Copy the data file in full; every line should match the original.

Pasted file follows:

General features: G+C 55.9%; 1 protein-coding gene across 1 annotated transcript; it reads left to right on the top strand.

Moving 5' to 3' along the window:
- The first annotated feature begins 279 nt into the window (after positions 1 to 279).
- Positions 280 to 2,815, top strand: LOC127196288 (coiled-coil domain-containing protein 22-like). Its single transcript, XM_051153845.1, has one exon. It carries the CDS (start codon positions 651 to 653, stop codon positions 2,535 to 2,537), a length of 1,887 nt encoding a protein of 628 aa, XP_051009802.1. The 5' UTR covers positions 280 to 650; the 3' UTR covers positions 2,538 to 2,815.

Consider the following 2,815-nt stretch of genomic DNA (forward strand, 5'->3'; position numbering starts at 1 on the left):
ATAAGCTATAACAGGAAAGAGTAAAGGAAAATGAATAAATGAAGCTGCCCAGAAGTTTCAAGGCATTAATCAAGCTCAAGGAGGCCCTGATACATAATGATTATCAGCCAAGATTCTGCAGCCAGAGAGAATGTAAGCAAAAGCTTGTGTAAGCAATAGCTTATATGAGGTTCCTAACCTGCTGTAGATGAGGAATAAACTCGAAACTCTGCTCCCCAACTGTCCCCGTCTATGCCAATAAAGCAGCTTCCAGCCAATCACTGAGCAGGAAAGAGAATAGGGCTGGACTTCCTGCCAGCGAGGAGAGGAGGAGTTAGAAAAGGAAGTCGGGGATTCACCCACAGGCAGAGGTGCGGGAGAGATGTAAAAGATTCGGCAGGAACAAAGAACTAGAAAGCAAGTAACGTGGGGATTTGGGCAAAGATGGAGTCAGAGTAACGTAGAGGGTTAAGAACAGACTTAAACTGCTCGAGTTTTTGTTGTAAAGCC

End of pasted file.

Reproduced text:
General features: G+C 55.9%; 1 protein-coding gene across 1 annotated transcript; it reads left to right on the top strand.

Moving 5' to 3' along the window:
- The first annotated feature begins 279 nt into the window (after positions 1 to 279).
- Positions 280 to 2,815, top strand: LOC127196288 (coiled-coil domain-containing protein 22-like). Its single transcript, XM_051153845.1, has one exon. It carries the CDS (start codon positions 651 to 653, stop codon positions 2,535 to 2,537), a length of 1,887 nt encoding a protein of 628 aa, XP_051009802.1. The 5' UTR covers positions 280 to 650; the 3' UTR covers positions 2,538 to 2,815.

Consider the following 2,815-nt stretch of genomic DNA (forward strand, 5'->3'; position numbering starts at 1 on the left):
ATAAGCTATAACAGGAAAGAGTAAAGGAAAATGAATAAATGAAGCTGCCCAGAAGTTTCAAGGCATTAATCAAGCTCAAGGAGGCCCTGATACATAATGATTATCAGCCAAGATTCTGCAGCCAGAGAGAATGTAAGCAAAAGCTTGTGTAAGCAATAGCTTATATGAGGTTCCTAACCTGCTGTAGATGAGGAATAAACTCGAAACTCTGCTCCCCAACTGTCCCCGTCTATGCCAATAAAGCAGCTTCCAGCCAATCACTGAGCAGGAAAGAGAATAGGGCTGGACTTCCTGCCAGCGAGGAGAGGAGGAGTTAGAAAAGGAAGTCGGGGATTCACCCACAGGCAGAGGTGCGGGAGAGATGTAAAAGATTCGGCAGGAACAAAGAACTAGAAAGCAAGTAACGTGGGGATTTGGGCAAAGATGGAGTCAGAGTAACGTAGAGGGTTAAGAACAGACTTAAACTGCTCGAGTTTTTGTTGTAAAGCC